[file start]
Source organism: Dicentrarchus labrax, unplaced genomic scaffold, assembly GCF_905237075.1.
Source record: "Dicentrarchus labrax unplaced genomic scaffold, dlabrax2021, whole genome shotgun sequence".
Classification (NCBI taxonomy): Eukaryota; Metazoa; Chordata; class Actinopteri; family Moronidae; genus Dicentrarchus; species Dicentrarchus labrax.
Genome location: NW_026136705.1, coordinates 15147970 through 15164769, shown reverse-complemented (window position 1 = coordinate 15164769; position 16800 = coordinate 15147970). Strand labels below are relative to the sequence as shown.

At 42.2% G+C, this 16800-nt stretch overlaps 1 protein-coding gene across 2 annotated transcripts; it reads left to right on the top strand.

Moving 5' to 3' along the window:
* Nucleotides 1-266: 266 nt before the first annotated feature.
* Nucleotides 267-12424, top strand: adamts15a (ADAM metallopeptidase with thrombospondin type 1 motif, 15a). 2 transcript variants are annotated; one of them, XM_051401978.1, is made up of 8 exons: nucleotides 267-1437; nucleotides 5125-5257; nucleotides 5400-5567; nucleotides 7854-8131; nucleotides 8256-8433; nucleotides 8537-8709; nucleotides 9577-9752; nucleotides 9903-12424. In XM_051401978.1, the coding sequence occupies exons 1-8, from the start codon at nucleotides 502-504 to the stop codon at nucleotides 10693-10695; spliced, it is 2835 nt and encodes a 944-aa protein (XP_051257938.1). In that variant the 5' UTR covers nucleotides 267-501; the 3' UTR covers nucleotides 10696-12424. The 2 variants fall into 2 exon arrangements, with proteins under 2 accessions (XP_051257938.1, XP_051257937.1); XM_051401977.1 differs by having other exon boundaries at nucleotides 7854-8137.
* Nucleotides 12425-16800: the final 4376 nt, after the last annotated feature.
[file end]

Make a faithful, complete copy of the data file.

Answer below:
Source organism: Dicentrarchus labrax, unplaced genomic scaffold, assembly GCF_905237075.1.
Source record: "Dicentrarchus labrax unplaced genomic scaffold, dlabrax2021, whole genome shotgun sequence".
Classification (NCBI taxonomy): Eukaryota; Metazoa; Chordata; class Actinopteri; family Moronidae; genus Dicentrarchus; species Dicentrarchus labrax.
Genome location: NW_026136705.1, coordinates 15147970 through 15164769, shown reverse-complemented (window position 1 = coordinate 15164769; position 16800 = coordinate 15147970). Strand labels below are relative to the sequence as shown.

At 42.2% G+C, this 16800-nt stretch overlaps 1 protein-coding gene across 2 annotated transcripts; it reads left to right on the top strand.

Moving 5' to 3' along the window:
* Nucleotides 1-266: 266 nt before the first annotated feature.
* Nucleotides 267-12424, top strand: adamts15a (ADAM metallopeptidase with thrombospondin type 1 motif, 15a). 2 transcript variants are annotated; one of them, XM_051401978.1, is made up of 8 exons: nucleotides 267-1437; nucleotides 5125-5257; nucleotides 5400-5567; nucleotides 7854-8131; nucleotides 8256-8433; nucleotides 8537-8709; nucleotides 9577-9752; nucleotides 9903-12424. In XM_051401978.1, the coding sequence occupies exons 1-8, from the start codon at nucleotides 502-504 to the stop codon at nucleotides 10693-10695; spliced, it is 2835 nt and encodes a 944-aa protein (XP_051257938.1). In that variant the 5' UTR covers nucleotides 267-501; the 3' UTR covers nucleotides 10696-12424. The 2 variants fall into 2 exon arrangements, with proteins under 2 accessions (XP_051257938.1, XP_051257937.1); XM_051401977.1 differs by having other exon boundaries at nucleotides 7854-8137.
* Nucleotides 12425-16800: the final 4376 nt, after the last annotated feature.